Chapter 16. K3b—Burning CDs or DVDs

Contents

16.1. Creating a Data CD
16.2. Creating an Audio CD
16.3. Copying a CD or DVD
16.4. Writing ISO Images
16.5. Creating a Multisession CD or DVD
16.6. For More Information

Abstract

K3b is a comprehensive program for writing data and audio CDs and DVDs. Start the program from the main menu or by entering the command k3b. The following sections brief you on how to start a basic burning process to get your first Linux-made CD or DVD.


16.1. Creating a Data CD

To create a data CD, go to File+New Project+New Data CD Project. The project view appears in the lower part of the window, as shown in Figure 16.1, “Creating a New Data CD” (↑Applications). Drag the desired directories or individual files from your home directory to the project folder and drop them there. Save the project under a name of your choice with File+Save as.

Figure 16.1. Creating a New Data CD

Creating a New Data CD

Then select Burn from the toolbar or hit Ctrl-B. A dialog with six tabs offering various options for writing the CD opens. See Figure 16.2, “Customizing the Burning Process” (↑Applications).

Figure 16.2. Customizing the Burning Process

Customizing the Burning Process

The Writing tab has various settings for the burning device, the speed, and the burning options. The following options are offered here:

Burning Device

The detected writer is displayed under this pop-up menu. You can select the speed here too.

[Warning]Select the Writing Speed with Care

Normally, you should select Auto, which chooses the maximum writing speed possible. However, if you increase this value but your system is not able to send the data fast enough, the likelihood of buffer underruns increases.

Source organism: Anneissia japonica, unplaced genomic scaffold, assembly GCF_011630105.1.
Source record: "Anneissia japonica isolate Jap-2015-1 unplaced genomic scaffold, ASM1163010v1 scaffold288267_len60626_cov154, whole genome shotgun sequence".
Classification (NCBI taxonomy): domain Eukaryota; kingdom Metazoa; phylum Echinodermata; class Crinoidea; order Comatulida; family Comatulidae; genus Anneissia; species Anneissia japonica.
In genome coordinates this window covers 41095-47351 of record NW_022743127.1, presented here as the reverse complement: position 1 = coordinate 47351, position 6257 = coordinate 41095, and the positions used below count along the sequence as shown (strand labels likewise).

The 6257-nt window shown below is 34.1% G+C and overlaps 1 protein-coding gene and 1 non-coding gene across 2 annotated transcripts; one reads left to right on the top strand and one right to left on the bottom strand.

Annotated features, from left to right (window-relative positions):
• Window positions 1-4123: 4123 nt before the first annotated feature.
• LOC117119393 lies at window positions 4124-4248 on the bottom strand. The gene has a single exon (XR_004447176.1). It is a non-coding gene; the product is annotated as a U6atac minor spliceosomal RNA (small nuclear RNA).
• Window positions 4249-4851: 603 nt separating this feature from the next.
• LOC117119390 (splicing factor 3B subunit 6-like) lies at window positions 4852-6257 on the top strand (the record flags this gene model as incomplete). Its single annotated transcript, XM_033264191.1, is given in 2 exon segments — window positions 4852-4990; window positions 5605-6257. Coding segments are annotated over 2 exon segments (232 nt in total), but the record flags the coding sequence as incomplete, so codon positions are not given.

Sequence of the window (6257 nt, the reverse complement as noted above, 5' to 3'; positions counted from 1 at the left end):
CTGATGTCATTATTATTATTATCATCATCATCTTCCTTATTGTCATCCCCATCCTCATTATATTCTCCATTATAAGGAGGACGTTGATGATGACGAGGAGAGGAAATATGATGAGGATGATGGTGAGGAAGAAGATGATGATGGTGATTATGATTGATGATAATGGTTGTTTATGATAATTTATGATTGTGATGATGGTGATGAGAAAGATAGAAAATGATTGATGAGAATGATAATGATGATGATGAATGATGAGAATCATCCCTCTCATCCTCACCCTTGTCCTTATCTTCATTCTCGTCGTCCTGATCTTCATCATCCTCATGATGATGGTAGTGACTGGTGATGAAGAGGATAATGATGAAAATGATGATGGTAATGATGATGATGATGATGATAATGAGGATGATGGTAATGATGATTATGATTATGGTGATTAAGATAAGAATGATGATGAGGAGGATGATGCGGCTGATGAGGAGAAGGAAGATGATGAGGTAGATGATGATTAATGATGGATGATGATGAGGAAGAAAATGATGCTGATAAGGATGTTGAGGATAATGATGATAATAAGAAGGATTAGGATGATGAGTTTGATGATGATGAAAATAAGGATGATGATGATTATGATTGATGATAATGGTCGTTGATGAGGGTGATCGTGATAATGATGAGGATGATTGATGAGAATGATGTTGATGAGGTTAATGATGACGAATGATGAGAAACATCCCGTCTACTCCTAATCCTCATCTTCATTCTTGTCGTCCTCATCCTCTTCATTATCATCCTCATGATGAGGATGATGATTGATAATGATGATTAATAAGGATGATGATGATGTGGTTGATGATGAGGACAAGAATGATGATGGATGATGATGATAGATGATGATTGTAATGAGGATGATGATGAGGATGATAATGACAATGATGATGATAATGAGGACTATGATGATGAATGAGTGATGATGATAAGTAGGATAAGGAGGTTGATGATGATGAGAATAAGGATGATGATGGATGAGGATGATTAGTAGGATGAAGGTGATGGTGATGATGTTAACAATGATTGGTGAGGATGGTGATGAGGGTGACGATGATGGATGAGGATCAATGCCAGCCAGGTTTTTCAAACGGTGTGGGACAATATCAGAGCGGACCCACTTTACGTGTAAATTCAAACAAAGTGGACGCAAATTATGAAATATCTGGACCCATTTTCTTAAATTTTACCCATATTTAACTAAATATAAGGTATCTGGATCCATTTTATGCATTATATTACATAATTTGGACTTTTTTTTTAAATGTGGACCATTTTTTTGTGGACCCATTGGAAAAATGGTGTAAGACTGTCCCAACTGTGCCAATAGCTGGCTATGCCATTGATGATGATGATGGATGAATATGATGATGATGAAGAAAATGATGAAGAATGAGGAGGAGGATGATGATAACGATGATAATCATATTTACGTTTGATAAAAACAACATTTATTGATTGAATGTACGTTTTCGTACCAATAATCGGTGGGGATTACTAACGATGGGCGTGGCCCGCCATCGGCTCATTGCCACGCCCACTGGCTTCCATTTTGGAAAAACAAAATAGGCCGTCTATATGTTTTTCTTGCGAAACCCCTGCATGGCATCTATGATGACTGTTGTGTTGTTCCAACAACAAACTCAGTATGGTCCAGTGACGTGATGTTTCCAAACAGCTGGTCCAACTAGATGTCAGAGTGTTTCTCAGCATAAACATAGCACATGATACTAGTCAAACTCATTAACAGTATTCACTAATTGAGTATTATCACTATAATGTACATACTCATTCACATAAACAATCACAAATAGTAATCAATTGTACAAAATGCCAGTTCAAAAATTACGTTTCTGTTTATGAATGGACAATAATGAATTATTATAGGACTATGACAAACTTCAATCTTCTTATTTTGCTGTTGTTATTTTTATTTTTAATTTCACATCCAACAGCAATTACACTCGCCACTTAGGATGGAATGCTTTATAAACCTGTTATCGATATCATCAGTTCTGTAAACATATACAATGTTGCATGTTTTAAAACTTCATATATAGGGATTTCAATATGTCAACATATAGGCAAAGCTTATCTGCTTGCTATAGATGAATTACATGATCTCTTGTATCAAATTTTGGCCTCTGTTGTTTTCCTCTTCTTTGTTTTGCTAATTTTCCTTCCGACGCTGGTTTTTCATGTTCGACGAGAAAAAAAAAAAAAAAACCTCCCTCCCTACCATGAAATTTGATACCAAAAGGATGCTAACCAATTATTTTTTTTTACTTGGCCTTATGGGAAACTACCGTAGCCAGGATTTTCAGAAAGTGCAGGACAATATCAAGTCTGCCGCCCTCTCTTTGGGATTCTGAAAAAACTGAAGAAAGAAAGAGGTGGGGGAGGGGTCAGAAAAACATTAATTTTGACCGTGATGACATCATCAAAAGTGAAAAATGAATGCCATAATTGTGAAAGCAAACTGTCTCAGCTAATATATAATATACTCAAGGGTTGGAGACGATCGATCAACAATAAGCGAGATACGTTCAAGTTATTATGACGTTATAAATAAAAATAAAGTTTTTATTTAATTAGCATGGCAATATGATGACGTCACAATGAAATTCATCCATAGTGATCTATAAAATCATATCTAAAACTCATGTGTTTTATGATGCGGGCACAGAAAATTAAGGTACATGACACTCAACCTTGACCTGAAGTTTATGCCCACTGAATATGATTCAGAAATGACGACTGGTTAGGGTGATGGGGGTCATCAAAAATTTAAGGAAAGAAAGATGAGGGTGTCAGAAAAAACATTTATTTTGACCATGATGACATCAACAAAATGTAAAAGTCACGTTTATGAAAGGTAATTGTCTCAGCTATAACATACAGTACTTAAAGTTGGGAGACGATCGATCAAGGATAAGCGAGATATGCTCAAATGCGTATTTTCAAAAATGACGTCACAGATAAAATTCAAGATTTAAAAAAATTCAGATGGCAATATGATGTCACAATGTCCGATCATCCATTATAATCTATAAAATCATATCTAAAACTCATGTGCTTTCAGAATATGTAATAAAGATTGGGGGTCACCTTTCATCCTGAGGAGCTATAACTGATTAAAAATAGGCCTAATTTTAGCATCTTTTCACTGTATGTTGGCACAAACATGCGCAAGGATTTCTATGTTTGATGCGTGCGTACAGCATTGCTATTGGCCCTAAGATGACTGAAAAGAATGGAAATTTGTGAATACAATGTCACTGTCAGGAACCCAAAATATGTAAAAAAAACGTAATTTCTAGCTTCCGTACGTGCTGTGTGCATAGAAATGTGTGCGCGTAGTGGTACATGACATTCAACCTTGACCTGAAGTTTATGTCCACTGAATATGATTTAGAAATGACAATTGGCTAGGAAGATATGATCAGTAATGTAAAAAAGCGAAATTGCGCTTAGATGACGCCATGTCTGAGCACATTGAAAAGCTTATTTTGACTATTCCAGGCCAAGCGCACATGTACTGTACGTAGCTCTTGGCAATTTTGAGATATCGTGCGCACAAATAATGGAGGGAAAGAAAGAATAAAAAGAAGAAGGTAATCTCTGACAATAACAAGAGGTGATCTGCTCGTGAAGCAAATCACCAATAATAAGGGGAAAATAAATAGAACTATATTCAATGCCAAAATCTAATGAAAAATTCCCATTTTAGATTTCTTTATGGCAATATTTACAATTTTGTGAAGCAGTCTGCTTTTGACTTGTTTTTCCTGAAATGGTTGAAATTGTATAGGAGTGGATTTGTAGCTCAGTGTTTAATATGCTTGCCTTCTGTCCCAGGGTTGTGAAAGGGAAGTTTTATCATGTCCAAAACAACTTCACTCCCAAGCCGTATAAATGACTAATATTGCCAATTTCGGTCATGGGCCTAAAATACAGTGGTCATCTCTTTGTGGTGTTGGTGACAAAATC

Writing Mode

This option determines how the laser writes a CD. In DAO (disk at once) mode, the laser is not deactivated while the CD is written. This mode is recommended for the creation of audio CDs. However, it is not supported by all CD writers. In the TAO mode (track at once), a separate write process is used for each individual track. The RAW mode is not used very often, because the writer does not perform any data corrections. The best setting is Auto, because it allows K3b to use the most suitable settings.

Simulate

This function can be used to check if your system supports the selected writing speed. The writing is performed with the laser deactivated to test the system.

On the Fly

Burns the desired data without first creating an image file (do not use this feature on low-performance machines). An image file—also known as an ISO image—is a file containing the entire CD content that is subsequently written to the CD exactly as it is.

Only Create Image

This option creates an image file. Set the path for this file under Temporary File. The image file can be written to CD at a later time. To do this, use Tools+CD+Burn CD Image. If this option is used, all other options in this section are deactivated.

Remove Image

Remove the temporary image file from hard disk when finished.

Verify Written Data

Check the integrity of the written data by comparing the MD5 sums of the original and the burned data.

The Image tab is only accessible if the option Only create image from the previous tab is selected. If this is the case, you can determine the file where the ISO is written.

The Settings tab contains two options: Datatrack Mode and Multisession Mode. The Datatrack Mode options contains configuration of how data tracks may be written. In general, auto is considered the best suited method. The Multisession Mode is used to append data to an already written but not finalized CD.

In the Volume Desc tab, enter some general information that can be used to identify this particular data project, its publisher and preparer, and the application and operating system used in the creation of this project. Under File system, specify settings for the file system on the CD (RockRidge, Joliet, UDF). Also determine how symbolic links, file permissions, and blanks are treated. In the Advanced tab, experienced users can make additional settings.

After adjusting all settings to your needs, start the actual burning process using Burn. Alternatively, save these settings for future use and adjustment with Save.